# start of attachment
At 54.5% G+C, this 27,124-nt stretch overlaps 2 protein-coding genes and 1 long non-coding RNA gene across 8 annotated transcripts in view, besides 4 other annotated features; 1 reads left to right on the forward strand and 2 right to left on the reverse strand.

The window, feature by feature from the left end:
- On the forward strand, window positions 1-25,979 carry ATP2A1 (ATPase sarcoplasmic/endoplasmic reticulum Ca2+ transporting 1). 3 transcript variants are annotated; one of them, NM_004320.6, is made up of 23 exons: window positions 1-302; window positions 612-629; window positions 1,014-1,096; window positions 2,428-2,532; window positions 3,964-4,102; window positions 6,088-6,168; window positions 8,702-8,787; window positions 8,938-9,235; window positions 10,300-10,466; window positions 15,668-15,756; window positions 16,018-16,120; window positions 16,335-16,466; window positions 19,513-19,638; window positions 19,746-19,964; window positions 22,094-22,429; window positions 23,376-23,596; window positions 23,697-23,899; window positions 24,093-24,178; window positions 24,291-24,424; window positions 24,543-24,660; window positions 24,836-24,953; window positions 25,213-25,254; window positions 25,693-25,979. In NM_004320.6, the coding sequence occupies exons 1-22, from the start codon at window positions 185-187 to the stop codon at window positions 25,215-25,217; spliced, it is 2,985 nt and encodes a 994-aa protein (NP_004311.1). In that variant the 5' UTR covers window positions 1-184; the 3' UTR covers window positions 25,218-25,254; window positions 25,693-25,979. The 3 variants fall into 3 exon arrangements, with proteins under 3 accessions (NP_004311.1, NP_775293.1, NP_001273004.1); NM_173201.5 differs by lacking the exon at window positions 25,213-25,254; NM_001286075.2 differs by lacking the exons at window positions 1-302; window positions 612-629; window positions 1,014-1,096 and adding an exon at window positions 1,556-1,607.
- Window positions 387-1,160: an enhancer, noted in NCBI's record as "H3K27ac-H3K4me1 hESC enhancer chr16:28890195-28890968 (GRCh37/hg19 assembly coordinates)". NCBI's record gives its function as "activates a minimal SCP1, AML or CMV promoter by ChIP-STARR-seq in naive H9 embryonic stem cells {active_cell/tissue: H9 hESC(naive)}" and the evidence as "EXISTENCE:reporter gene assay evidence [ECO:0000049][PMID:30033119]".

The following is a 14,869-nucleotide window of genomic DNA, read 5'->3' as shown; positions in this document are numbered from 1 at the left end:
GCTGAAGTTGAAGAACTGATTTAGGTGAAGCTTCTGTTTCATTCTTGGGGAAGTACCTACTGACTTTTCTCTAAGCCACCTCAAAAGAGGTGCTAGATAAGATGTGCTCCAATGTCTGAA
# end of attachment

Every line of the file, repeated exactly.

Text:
At 54.5% G+C, this 27,124-nt stretch overlaps 2 protein-coding genes and 1 long non-coding RNA gene across 8 annotated transcripts in view, besides 4 other annotated features; 1 reads left to right on the forward strand and 2 right to left on the reverse strand.

The window, feature by feature from the left end:
- On the forward strand, window positions 1-25,979 carry ATP2A1 (ATPase sarcoplasmic/endoplasmic reticulum Ca2+ transporting 1). 3 transcript variants are annotated; one of them, NM_004320.6, is made up of 23 exons: window positions 1-302; window positions 612-629; window positions 1,014-1,096; window positions 2,428-2,532; window positions 3,964-4,102; window positions 6,088-6,168; window positions 8,702-8,787; window positions 8,938-9,235; window positions 10,300-10,466; window positions 15,668-15,756; window positions 16,018-16,120; window positions 16,335-16,466; window positions 19,513-19,638; window positions 19,746-19,964; window positions 22,094-22,429; window positions 23,376-23,596; window positions 23,697-23,899; window positions 24,093-24,178; window positions 24,291-24,424; window positions 24,543-24,660; window positions 24,836-24,953; window positions 25,213-25,254; window positions 25,693-25,979. In NM_004320.6, the coding sequence occupies exons 1-22, from the start codon at window positions 185-187 to the stop codon at window positions 25,215-25,217; spliced, it is 2,985 nt and encodes a 994-aa protein (NP_004311.1). In that variant the 5' UTR covers window positions 1-184; the 3' UTR covers window positions 25,218-25,254; window positions 25,693-25,979. The 3 variants fall into 3 exon arrangements, with proteins under 3 accessions (NP_004311.1, NP_775293.1, NP_001273004.1); NM_173201.5 differs by lacking the exon at window positions 25,213-25,254; NM_001286075.2 differs by lacking the exons at window positions 1-302; window positions 612-629; window positions 1,014-1,096 and adding an exon at window positions 1,556-1,607.
- Window positions 387-1,160: an enhancer, noted in NCBI's record as "H3K27ac-H3K4me1 hESC enhancer chr16:28890195-28890968 (GRCh37/hg19 assembly coordinates)". NCBI's record gives its function as "activates a minimal SCP1, AML or CMV promoter by ChIP-STARR-seq in naive H9 embryonic stem cells {active_cell/tissue: H9 hESC(naive)}" and the evidence as "EXISTENCE:reporter gene assay evidence [ECO:0000049][PMID:30033119]".

The following is a 14,869-nucleotide window of genomic DNA, read 5'->3' as shown; positions in this document are numbered from 1 at the left end:
GCTGAAGTTGAAGAACTGATTTAGGTGAAGCTTCTGTTTCATTCTTGGGGAAGTACCTACTGACTTTTCTCTAAGCCACCTCAAAAGAGGTGCTAGATAAGATGTGCTCCAATGTCTGAA